The Mexican Caribbean is much more than a paradise of warm, crystal-clear waters and white sands, it is a window on a strange and colorful world: the coral reef kingdom. Known as the Mesoamerican Reef, the world’s second longest barrier reef system hugs the Quintana Roo coast, stretching for over 600 miles from Contoy Island south to Belize – where it is a UNESCO World Heritage Site – and the Gulf of Honduras.
The Mesoamerican Reef comprises barrier and fringing reefs, spur and groove formations, caves, canyons, walls and drop offs, scattered coral heads and atolls – all of them beautiful beyond compare and home to an endless variety of colorful creatures.
Coral reefs are the richest ecosystems on the planet, rivaled only by the rain forest, and 500 species of fish and 70 species of coral have been recorded in on the Mesoamerican Reef. Shoals of jacks, grunts, porkfish and fingerlings dart to and fro above the coral. Look closer and you’ll see tiny but territorial reef dwellers such as the damselfish, sergeant major and squirrelfish. Parrotfish graze on the coral and jewel-colored angelfish and blue tangs sail regally by. Algae, sea fans, sponges, Christmas tree worms, anemones and the psychedelic invertebrates called nudibranches add dashes of color to the reef garden. Sightings of turtles, groupers, moray eels and rays are frequent. Whether it is your first time in the water or your fiftieth, there’s always something incredible to see.
Diving in the Mexican Caribbean, An Overview
The reef system begins just to the south of the island of Contoy in the northern reaches of the Mexican Caribbean. The waters between Contoy, Cabo Catoche and the island of Holbox are rich in nutrients borne by oceanic currents and the upwelling of colder water from the depths. Plankton and other microscopic organisms at the bottom of the food chain flourish, attracting a wealth of other species, including some ocean-going giants. The largest living fish, the whale sharks, gather here to feed on plankton and fish eggs during the summer; manta rays, sea turtles and dolphins can often be spotted and sailfish hunt schools of sardines in the spring. Every year, thousands of lobsters can also be seen walking across the seabed on an annual migration to their breeding area.
Cancun-Isla Mujeres Area
Protected by a marine reserve, the chain of shallow water reefs in the bay between Isla Mujeres and Cancún and south to Punta Nizuc, is an excellent place to start exploring the Mesoamerican Reef. The reefs are so accessible that divers can literally board the boat at 10 o’clock in the morning for the trip out to the site and still be back in time for lunch after having done a two-tank dive. Marine life ranges from elk horn and brain coral and gardens of sea fans to sergeant majors, jacks and other fish, rays, sea turtles and moray eels.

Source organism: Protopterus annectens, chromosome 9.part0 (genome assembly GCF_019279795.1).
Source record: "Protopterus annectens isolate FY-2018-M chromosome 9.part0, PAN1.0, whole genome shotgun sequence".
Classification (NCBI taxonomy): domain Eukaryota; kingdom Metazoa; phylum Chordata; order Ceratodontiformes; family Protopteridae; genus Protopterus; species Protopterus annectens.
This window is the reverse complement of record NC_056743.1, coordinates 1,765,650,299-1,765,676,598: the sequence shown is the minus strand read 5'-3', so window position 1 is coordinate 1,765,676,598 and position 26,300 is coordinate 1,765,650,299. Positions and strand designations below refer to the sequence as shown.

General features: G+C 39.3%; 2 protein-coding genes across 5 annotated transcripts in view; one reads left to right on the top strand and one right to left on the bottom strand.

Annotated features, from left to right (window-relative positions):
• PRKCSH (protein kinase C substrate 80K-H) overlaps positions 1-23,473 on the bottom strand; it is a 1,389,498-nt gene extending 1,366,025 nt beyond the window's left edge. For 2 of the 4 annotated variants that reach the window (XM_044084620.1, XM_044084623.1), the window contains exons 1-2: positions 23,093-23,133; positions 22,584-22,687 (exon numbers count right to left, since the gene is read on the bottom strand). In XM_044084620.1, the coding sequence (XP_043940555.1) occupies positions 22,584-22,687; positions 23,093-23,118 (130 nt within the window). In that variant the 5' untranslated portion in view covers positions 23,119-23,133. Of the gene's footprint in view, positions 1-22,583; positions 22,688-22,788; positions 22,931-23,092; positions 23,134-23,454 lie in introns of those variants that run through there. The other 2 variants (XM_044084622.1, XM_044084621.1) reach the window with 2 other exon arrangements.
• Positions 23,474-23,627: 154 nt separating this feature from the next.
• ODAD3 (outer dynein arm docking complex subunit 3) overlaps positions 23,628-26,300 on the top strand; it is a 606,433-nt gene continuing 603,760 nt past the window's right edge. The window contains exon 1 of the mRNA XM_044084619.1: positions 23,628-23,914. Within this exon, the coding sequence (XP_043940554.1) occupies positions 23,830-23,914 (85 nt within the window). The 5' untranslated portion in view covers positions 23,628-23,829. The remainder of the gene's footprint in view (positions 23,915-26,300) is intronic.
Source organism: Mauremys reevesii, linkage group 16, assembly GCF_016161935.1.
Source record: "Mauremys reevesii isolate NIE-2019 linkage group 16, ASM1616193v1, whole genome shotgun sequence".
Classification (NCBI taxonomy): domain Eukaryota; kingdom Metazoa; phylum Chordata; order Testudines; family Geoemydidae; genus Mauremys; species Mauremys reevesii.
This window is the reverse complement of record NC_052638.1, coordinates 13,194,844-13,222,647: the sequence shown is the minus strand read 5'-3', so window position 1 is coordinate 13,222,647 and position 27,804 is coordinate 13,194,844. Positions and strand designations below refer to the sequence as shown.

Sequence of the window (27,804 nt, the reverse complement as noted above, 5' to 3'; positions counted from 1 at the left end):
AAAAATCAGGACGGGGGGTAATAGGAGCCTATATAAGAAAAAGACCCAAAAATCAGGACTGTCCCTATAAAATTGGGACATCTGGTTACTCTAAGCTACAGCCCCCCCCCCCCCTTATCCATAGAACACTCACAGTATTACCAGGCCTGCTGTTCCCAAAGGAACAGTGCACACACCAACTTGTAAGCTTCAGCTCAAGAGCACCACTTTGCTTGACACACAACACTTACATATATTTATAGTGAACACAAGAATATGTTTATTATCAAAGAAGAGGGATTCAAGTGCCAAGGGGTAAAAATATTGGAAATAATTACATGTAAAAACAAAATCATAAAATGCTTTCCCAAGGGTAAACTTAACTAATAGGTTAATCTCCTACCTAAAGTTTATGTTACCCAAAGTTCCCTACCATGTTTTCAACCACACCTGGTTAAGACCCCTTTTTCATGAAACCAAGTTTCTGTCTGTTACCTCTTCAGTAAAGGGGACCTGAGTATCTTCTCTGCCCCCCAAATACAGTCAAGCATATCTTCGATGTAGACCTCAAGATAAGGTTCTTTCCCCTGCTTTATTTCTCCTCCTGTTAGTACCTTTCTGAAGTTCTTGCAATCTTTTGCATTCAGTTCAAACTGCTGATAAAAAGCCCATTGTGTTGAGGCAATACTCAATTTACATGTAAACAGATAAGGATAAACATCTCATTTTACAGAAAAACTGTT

In the deeper waters to the east of Isla Mujeres are a series of much more challenging reefs famous for the huge shoals of fish that hover over truly spectacular coral formations and the Cave of the Sleeping Sharks. Discovered by a local fisherman and filmed by Ramón Bravo, the Mexican Jacques Cousteau, the cave is a spot where sharks literally “sleep” for hours in a fast-flowing current, lulled by the oxygen in the bubbles.
Another attraction for divers and snorkelers in the Cancun-Isla Mujeres area is the Underwater Sculpture Museum (MUSA) with sunken galleries at different locations in the National Marine Park. The largest of its kind in the world, it is the creation of British sculptor Jason de Caires-Taylor. More than 400 of his impressive statues have already been submerged in the vicinity of Manchones Reef and Punta Nizuc and aquatic galleries are also planned for Carbonera and Aristos reefs. Apart from their artistic appeal, the figures provide an artificial habitat for corals, sponges, algae and other reef dwellers such as fish and crustaceans to colonize and divers report that they are already doing so.
Next stop is Puerto Morelos where a stretch of barrier reef hugs the shoreline. Protected by another national park, the reef is a popular dive site and local fishermen and scuba centers also offer snorkeling trips to the shallower areas.
The reef is impressive: huge coral heads and buttresses are covered with sea fans and algae and are pitted with caves where lobsters and moray eels lurk. Schools of yellowtail snapper, Atlantic spadefish and French grunts swim over the crest of the reef and fairy basslets and spotted drum dart among the corals, ready to slip into a crevice when danger threatens.
Playa del Carmen area
Most divers embarking from Playa del Carmen make straight for the deeper reefs at a depth of between 80 and 100 feet. Turtles can be seen all year round and in January huge tarpon congregate at one of the local reefs. Yet divers on the mainland are also drawn to Cozumel, an island girdled by breathtaking reefs that were made famous by Jacques Cousteau.
A short boat ride from Playa del Carmen in the Riviera Maya, lies the island of Cozumel, one of the world’s leading dive destinations. Cozumel owes its fame to the clarity of the water – visibility can be up to 200 feet –, the mighty Palancar reef and the drop offs or walls that tumble down into the impenetrable dark of an ocean trench thousands of feet deep. However, there are 25 different reefs with names such as Paraíso, Santa Rosa, Colombia, Punta Sur and Maracaibo scattered along the west coast of the island, some with drop offs, caves and coral buttresses two stories high. Marine life is abundant, ranging from sponges, sea fans and black coral in deeper waters to schools of blue chromis, regal angelfish and lone gigantic groupers. An additional attraction in spring is the presence of thousands of eagle rays, which migrate to Punta Norte to breed.